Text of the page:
My approach to allo-SCT in CLL. Treatment algorithm for CLL patients who might be considered candidates for allo-SCT. Patients who require treatment who have no TP53 abnormality are candidates for chemoimmunotherapy (CIT) or a clinical trial, and those with TP53 abnormalities are candidates for ibrutinib front line. Patients who are relapsed or refractory (R/R) can be treated with ibrutinib or another BTKi or venetoclax plus rituximab. Patients who have relapsed after or are intolerant to ibrutinib are candidates for venetoclax, and those who have failed venetoclax plus rituximab are candidates for ibrutinib. Patients responding to second novel agent can either proceed to allo-SCT or continue the novel agent.

I recommend that patients who have relapsed, have poor prognostic features, and have a performance status where allo-SCT can be considered should be seen by an oncologist who has a specialist interest in transplant to consider this approach, assess suitability, and tissue type the patient and determine the best potential available donor. Because of the documented increased familial risk, sibling or family donors identified as suitable donors should undergo immunophenotypic analysis to rule out CLL or monoclonal B-cell lymphocytosis. Identifying suitable donors early means that if a patient has a poor response or is intolerant of or has a short duration of response to a novel agent, then an allo-SCT can proceed quickly, hopefully while the disease status remains under good control.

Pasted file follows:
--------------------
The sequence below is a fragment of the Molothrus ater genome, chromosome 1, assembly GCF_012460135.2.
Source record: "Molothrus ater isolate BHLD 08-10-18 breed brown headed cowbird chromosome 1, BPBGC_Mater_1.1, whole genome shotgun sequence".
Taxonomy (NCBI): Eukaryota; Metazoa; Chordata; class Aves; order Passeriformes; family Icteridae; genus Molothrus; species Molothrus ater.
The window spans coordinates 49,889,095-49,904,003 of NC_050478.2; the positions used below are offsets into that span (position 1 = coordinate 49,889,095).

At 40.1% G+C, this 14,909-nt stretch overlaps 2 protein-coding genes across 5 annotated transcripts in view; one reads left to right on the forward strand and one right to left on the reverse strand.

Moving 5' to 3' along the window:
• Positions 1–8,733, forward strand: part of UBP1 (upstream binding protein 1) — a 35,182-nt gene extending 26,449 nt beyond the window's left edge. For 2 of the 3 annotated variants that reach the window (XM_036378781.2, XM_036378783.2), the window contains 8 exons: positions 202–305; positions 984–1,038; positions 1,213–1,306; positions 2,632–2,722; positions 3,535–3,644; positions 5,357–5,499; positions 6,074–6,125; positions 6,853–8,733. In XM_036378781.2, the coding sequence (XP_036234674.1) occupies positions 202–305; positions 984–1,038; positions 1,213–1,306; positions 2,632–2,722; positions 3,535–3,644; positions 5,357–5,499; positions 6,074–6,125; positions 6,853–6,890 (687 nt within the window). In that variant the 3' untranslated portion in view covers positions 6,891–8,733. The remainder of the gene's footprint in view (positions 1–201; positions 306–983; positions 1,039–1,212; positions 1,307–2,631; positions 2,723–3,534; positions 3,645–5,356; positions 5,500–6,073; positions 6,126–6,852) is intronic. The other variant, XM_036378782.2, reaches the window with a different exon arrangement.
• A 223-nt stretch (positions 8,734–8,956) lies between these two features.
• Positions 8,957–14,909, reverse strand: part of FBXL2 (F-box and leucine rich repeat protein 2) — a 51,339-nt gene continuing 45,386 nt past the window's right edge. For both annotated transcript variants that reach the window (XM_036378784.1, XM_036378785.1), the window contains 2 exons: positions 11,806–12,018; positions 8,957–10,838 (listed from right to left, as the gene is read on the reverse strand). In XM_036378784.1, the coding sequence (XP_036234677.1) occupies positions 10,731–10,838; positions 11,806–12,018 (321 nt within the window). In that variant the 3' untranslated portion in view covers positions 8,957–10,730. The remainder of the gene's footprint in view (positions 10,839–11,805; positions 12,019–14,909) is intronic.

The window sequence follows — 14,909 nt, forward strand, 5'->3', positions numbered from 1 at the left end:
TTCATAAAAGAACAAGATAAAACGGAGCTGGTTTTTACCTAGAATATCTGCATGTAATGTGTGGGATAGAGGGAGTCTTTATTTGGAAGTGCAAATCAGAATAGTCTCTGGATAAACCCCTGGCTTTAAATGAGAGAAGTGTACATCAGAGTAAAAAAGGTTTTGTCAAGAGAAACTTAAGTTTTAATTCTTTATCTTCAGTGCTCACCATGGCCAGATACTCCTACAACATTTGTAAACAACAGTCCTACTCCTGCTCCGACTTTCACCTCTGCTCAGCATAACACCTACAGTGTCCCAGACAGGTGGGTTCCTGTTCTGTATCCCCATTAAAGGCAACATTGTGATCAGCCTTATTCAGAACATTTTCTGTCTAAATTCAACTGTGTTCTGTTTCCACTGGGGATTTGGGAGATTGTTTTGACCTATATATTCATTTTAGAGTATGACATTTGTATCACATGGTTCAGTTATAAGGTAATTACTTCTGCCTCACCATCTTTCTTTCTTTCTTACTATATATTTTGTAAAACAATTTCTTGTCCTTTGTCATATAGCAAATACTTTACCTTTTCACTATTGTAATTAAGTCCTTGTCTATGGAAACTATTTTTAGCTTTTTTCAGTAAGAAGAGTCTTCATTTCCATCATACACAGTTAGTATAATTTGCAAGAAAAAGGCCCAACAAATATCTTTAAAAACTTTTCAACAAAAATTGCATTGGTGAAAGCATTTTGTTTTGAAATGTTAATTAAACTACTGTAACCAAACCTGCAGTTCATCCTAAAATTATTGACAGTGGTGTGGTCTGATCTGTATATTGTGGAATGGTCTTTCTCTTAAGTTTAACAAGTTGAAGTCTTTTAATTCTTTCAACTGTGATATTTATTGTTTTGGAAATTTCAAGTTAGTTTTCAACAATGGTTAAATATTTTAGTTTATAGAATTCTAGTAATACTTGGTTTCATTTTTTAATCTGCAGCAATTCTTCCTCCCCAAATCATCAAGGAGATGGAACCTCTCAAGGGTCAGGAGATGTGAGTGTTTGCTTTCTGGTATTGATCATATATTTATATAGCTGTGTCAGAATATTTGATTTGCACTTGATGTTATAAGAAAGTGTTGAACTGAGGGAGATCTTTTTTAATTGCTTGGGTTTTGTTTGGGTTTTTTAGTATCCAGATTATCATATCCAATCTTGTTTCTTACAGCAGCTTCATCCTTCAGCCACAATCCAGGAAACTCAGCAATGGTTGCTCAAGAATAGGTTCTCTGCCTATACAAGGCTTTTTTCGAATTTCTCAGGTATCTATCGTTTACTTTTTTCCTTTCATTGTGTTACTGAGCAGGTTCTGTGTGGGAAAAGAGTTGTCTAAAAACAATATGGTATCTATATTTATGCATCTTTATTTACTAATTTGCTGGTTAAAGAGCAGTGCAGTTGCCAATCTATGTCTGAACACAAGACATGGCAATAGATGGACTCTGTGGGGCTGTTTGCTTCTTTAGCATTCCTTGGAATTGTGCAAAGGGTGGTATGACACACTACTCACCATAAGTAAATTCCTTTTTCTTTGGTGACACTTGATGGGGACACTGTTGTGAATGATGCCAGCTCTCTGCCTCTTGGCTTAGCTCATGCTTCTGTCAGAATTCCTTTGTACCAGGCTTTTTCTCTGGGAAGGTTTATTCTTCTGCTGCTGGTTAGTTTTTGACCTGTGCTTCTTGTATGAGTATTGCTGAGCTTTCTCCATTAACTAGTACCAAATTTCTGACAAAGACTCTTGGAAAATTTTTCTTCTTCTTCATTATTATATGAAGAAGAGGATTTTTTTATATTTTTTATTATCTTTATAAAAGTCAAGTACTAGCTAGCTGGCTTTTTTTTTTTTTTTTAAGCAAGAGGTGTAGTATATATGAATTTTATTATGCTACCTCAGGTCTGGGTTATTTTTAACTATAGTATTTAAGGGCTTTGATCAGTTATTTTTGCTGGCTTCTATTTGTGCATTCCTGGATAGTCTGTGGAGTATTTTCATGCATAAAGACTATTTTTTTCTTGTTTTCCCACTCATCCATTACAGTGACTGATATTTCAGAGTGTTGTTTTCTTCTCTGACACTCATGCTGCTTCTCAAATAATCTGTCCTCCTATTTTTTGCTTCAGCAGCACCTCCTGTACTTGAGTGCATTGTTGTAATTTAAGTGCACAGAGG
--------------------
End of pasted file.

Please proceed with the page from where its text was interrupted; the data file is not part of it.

Excellent responses can be expected with novel agents in the setting of first relapse, and rarely do my patients opt for allo-SCT rather than continue with BCRi or venetoclax plus anti-CD20 monoclonal antibody. The duration of such response can be long, and there are available treatments and clinical trial options for these patients should they relapse or be intolerant of BCRi or venetoclax. A much more complex situation arises when patients are on second- or third-line novel agents and have an excellent response, including having eradication of MRD, as it is difficult to know when it is the right time to proceed with transplant, as there is a window of opportunity for optimal outcome with allo-SCT when it is offered with low disease burden.

Patient 3 is a 53-year-old man who presented with CLL with low blood count but significant lymphadenopathy. He was followed, and his lymphadenopathy progressed. He developed night sweats, and a positron emission scan was performed. This showed widespread adenopathy with low uptake, and although no areas of high standardized uptake values suggestive of Richter transformation (RT) were seen, lymph node biopsy was performed and showed changes consistent with CLL. Fluorescence in situ hybridization demonstrated del(17p). He was commenced on treatment with ibrutinib and had rapid resolution of his lymphadenopathy. He initially tolerated ibrutinib well, but 9 months later, he had evidence of progressive disease. His disease still demonstrated del(17p), and he was treated with venetoclax. He has a male sibling donor who is HLA matched, and the plan for him now is to undergo allo-SCT while his disease remains under good control.